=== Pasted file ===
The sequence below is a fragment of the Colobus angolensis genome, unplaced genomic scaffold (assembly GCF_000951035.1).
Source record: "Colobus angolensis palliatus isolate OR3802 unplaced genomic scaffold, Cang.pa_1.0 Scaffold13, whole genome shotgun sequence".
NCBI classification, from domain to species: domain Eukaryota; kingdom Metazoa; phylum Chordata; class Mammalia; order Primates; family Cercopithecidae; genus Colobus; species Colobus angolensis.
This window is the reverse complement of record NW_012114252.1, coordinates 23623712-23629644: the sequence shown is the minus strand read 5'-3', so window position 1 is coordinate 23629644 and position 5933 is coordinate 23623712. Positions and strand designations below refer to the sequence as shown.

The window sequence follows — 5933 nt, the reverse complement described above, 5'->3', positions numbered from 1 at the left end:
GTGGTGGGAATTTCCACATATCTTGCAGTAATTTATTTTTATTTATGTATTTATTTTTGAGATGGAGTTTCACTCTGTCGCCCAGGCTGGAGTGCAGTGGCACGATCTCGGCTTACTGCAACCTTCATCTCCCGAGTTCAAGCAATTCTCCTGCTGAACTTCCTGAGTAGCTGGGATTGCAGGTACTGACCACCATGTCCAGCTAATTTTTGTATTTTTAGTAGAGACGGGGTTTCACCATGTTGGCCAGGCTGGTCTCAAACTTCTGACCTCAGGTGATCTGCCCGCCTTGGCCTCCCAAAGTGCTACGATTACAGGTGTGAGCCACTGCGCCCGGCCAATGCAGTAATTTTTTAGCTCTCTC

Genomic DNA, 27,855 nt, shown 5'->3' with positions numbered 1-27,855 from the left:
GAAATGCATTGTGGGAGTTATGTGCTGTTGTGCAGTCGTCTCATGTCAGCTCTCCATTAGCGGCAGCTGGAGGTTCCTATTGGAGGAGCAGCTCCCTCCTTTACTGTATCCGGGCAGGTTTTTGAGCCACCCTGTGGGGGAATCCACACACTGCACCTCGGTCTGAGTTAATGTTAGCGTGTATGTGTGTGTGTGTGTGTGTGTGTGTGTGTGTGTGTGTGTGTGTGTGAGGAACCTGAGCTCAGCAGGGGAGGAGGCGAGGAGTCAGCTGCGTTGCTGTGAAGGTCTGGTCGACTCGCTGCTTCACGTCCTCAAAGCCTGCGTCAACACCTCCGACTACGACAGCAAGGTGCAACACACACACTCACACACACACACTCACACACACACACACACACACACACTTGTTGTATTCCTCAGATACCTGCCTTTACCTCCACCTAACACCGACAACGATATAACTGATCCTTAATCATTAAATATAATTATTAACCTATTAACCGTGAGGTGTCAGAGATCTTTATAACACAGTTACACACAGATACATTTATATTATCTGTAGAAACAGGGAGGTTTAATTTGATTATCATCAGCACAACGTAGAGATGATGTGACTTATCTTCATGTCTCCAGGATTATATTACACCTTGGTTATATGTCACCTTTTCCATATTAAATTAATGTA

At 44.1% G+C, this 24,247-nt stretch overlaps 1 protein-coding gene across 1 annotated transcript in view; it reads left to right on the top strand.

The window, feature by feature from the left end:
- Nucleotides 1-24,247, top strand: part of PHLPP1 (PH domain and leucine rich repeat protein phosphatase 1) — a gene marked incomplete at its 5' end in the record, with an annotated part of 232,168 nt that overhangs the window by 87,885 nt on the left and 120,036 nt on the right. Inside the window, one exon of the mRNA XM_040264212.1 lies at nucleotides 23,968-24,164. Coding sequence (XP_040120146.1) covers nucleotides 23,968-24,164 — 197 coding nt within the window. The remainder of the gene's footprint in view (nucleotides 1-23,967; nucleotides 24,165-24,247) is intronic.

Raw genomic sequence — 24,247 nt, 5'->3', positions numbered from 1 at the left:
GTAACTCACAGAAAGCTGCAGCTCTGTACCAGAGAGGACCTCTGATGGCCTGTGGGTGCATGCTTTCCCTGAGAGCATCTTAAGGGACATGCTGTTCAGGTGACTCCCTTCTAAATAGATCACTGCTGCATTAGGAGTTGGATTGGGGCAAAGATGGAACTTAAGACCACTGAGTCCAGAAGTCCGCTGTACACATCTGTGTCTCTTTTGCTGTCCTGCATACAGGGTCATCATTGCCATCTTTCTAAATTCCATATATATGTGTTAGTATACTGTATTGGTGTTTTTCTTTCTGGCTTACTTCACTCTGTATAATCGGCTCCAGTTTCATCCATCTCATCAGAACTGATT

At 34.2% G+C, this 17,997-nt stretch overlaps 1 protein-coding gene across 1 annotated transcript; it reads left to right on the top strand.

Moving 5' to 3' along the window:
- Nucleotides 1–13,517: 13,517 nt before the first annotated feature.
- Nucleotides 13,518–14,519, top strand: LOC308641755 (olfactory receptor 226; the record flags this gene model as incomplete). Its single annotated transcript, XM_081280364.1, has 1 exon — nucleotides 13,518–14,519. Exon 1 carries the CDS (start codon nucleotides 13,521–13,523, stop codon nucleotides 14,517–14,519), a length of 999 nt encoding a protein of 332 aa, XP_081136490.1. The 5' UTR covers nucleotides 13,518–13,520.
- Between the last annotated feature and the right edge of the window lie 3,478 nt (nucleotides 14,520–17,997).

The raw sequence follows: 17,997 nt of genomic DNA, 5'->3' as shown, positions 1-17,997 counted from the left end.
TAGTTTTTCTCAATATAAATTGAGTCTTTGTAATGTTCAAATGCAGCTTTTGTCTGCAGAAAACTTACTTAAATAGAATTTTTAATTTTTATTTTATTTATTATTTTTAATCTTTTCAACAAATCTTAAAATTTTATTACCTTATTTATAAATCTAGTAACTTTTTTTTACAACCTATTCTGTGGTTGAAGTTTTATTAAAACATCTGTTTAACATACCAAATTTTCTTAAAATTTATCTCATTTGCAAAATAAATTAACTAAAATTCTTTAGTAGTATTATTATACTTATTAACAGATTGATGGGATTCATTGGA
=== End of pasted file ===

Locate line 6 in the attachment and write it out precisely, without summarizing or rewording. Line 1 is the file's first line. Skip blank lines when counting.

GTGGTGGGAATTTCCACATATCTTGCAGTAATTTATTTTTATTTATGTATTTATTTTTGAGATGGAGTTTCACTCTGTCGCCCAGGCTGGAGTGCAGTGGCACGATCTCGGCTTACTGCAACCTTCATCTCCCGAGTTCAAGCAATTCTCCTGCTGAACTTCCTGAGTAGCTGGGATTGCAGGTACTGACCACCATGTCCAGCTAATTTTTGTATTTTTAGTAGAGACGGGGTTTCACCATGTTGGCCAGGCTGGTCTCAAACTTCTGACCTCAGGTGATCTGCCCGCCTTGGCCTCCCAAAGTGCTACGATTACAGGTGTGAGCCACTGCGCCCGGCCAATGCAGTAATTTTTTAGCTCTCTC